I’ve been going to a workshop on parent advocacy skills. One of the sessions was about assertive communication: giving yourself permission to express your feelings and ask for what you want in a respectful, confident, and specific way. I’m familiar with the techniques (I statements, active listening), but it’s always good to practice and to see how other people might handle a situation. It also got me thinking about what I do want to learn when it comes to advocating for A-, and how to make the most of my strengths and work around my weaknesses.
I think there’s often a lot of leeway in how to solve a problem, especially if you try changing perspectives. Just like in tech, some ways are much easier and some ways are much harder. It’s easier to work with a system than against it. Asking different questions opens up other possibilities. That’s been my experience with tech. Human-centric fields are even more fungible. If you can get people to want to help you, they can bring their creativity and resourcefulness to the table. Conversely, if you get on someone’s bad side, they might drag their feet, or they might follow the letter of the law but not the spirit of it. And you can’t just keep testing until something works!
To make assertive communication easier, I like doing my homework. I research the possibilities and the trade-offs so that I can make better decisions and ask for specific things. I like knowing alternatives and having backup plans, because that takes the pressure off. I like reading policy manuals or getting the inside scoop from people because that gives me an idea of the structures that people work in, what tools are available to them, how they’re evaluated, what makes their day better, what makes them look good to their boss. I find systems fascinating, even when they don’t work perfectly well. We’re going a little outside the mainstream for a number of things, so it helps to know what’s out there and how to support any exceptions we want.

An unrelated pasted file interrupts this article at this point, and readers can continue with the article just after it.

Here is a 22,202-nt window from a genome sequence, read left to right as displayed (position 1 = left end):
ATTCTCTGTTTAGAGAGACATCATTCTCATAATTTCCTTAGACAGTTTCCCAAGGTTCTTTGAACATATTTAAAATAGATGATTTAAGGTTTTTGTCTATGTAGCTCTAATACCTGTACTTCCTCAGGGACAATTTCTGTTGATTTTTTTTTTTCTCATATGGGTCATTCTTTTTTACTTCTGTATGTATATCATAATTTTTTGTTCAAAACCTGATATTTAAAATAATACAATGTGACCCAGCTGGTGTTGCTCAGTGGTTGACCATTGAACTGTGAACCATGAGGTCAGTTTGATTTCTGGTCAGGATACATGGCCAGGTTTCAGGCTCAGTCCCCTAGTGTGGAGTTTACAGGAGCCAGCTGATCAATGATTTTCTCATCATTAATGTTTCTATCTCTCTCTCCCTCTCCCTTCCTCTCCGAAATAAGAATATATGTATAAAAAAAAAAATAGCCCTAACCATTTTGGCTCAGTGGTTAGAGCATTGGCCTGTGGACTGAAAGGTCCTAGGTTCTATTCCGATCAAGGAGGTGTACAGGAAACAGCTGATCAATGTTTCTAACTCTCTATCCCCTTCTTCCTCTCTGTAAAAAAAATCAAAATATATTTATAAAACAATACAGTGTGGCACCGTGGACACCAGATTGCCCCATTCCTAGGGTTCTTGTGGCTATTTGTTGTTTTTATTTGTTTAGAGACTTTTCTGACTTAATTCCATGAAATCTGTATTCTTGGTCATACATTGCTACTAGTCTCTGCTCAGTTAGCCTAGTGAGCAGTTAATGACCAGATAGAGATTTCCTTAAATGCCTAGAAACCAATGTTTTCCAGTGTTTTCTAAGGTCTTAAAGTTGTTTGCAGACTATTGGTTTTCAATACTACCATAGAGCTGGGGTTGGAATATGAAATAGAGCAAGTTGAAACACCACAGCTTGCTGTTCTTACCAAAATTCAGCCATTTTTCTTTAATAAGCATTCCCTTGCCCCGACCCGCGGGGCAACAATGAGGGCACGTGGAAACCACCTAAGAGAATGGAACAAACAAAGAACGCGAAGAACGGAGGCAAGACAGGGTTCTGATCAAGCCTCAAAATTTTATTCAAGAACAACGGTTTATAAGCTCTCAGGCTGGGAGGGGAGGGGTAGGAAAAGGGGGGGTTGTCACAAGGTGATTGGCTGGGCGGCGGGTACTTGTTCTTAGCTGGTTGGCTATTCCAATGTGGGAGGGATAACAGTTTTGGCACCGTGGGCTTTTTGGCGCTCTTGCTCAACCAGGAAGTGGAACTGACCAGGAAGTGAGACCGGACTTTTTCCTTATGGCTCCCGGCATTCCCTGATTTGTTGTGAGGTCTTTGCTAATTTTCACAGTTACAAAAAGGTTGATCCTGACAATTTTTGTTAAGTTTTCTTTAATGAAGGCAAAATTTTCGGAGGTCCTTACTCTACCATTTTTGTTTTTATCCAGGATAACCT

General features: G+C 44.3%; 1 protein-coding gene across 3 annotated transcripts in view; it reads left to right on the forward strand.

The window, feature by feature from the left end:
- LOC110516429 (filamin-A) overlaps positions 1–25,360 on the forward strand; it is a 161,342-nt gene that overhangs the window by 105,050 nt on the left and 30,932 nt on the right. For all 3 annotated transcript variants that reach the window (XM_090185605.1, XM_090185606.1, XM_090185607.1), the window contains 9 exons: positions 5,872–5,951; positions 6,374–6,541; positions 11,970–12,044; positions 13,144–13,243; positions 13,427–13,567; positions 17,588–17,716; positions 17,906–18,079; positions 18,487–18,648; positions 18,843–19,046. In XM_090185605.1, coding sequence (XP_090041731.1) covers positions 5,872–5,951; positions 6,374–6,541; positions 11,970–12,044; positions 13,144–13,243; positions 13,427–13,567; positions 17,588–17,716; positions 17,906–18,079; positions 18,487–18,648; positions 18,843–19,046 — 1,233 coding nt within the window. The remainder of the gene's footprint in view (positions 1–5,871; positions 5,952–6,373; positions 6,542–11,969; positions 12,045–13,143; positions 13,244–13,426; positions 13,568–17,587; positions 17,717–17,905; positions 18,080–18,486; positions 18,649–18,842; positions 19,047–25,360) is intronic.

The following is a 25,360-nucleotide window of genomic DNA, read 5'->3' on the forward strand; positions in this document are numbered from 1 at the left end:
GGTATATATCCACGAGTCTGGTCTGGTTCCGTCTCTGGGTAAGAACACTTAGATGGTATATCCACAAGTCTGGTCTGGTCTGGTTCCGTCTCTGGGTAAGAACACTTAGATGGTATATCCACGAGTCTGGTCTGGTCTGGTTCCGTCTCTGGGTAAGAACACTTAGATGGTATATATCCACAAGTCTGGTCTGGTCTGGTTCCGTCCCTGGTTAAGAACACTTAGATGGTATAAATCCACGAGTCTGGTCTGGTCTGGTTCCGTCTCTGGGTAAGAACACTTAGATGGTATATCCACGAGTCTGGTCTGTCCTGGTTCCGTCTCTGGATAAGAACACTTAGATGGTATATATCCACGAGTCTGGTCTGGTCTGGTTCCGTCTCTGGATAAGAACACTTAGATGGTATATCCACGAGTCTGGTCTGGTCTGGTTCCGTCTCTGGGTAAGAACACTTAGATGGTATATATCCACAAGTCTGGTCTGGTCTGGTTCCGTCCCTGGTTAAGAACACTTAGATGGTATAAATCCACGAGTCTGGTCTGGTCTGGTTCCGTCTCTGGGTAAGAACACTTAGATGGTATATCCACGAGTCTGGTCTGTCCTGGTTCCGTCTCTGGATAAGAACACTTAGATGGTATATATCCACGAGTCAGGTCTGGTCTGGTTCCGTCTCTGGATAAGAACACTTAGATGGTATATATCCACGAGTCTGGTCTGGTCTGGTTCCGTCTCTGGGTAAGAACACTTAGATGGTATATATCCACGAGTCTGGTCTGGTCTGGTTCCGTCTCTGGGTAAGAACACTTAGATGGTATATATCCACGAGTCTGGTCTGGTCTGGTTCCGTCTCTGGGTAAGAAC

I’m working on getting better at dealing with different communication styles. Fortunately, this is rarely a problem. I minimize encounters with aggressive people, and I’m pretty comfortable disengaging from things I don’t like. I’ll dig into conflict resolution a bit more when I run into things I don’t want to work around, but in the meantime, there’s so much potential in yes-es that I don’t have to chase after any no-es.
Rather than conflict resolution, I mostly want to focus on understanding the systems here. What resources can I draw on? What’s easier and what’s harder? How can I work around any bumps? How can I give back and make things easier?
For A-, here’s what I anticipate needing:
- tools to help me catch any developmental delays or learning difficulties, since early intervention pays off
- minor accommodations in school: how to deal with the prosthesis if it’s out of her eye, seating adjustments, not sharing reading materials, eye protection and other safety precautions, possibly alternatives to ball sports (or realistic expectations for performance), help with social integration, and so on
- good relationships with doctors, nurses, teachers, librarians, and other professionals
Based on the stories of other people in the microphthalmia/anophthalmia support group, it’s possible that she’ll enjoy school and develop a great sense of humour about her eye, but it’s also possible that she might have to deal with rejection or even bullying. I’m looking forward to learning how to work with or around whatever I can.